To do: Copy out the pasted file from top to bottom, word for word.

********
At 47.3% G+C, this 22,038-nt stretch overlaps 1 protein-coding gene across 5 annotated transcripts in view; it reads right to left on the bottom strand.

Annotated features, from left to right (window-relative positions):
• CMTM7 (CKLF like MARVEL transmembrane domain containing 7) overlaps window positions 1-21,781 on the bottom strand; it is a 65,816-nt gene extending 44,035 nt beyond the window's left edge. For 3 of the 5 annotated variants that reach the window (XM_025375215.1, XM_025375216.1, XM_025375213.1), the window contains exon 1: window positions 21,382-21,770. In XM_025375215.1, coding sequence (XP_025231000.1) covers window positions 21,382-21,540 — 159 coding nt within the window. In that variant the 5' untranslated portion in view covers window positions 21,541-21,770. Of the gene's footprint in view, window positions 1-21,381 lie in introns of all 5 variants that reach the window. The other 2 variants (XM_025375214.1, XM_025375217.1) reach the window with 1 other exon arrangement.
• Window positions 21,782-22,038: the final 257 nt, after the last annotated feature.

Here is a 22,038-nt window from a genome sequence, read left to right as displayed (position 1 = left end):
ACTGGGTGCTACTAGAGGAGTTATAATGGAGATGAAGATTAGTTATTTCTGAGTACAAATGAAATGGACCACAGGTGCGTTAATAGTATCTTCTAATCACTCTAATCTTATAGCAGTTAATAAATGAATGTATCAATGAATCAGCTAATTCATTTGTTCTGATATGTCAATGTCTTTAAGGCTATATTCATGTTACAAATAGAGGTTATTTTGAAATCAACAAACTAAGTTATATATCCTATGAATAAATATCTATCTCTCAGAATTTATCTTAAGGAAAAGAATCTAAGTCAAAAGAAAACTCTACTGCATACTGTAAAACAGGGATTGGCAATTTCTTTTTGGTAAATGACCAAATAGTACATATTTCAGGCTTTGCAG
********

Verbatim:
At 47.3% G+C, this 22,038-nt stretch overlaps 1 protein-coding gene across 5 annotated transcripts in view; it reads right to left on the bottom strand.

Annotated features, from left to right (window-relative positions):
• CMTM7 (CKLF like MARVEL transmembrane domain containing 7) overlaps window positions 1-21,781 on the bottom strand; it is a 65,816-nt gene extending 44,035 nt beyond the window's left edge. For 3 of the 5 annotated variants that reach the window (XM_025375215.1, XM_025375216.1, XM_025375213.1), the window contains exon 1: window positions 21,382-21,770. In XM_025375215.1, coding sequence (XP_025231000.1) covers window positions 21,382-21,540 — 159 coding nt within the window. In that variant the 5' untranslated portion in view covers window positions 21,541-21,770. Of the gene's footprint in view, window positions 1-21,381 lie in introns of all 5 variants that reach the window. The other 2 variants (XM_025375214.1, XM_025375217.1) reach the window with 1 other exon arrangement.
• Window positions 21,782-22,038: the final 257 nt, after the last annotated feature.

Here is a 22,038-nt window from a genome sequence, read left to right as displayed (position 1 = left end):
ACTGGGTGCTACTAGAGGAGTTATAATGGAGATGAAGATTAGTTATTTCTGAGTACAAATGAAATGGACCACAGGTGCGTTAATAGTATCTTCTAATCACTCTAATCTTATAGCAGTTAATAAATGAATGTATCAATGAATCAGCTAATTCATTTGTTCTGATATGTCAATGTCTTTAAGGCTATATTCATGTTACAAATAGAGGTTATTTTGAAATCAACAAACTAAGTTATATATCCTATGAATAAATATCTATCTCTCAGAATTTATCTTAAGGAAAAGAATCTAAGTCAAAAGAAAACTCTACTGCATACTGTAAAACAGGGATTGGCAATTTCTTTTTGGTAAATGACCAAATAGTACATATTTCAGGCTTTGCAG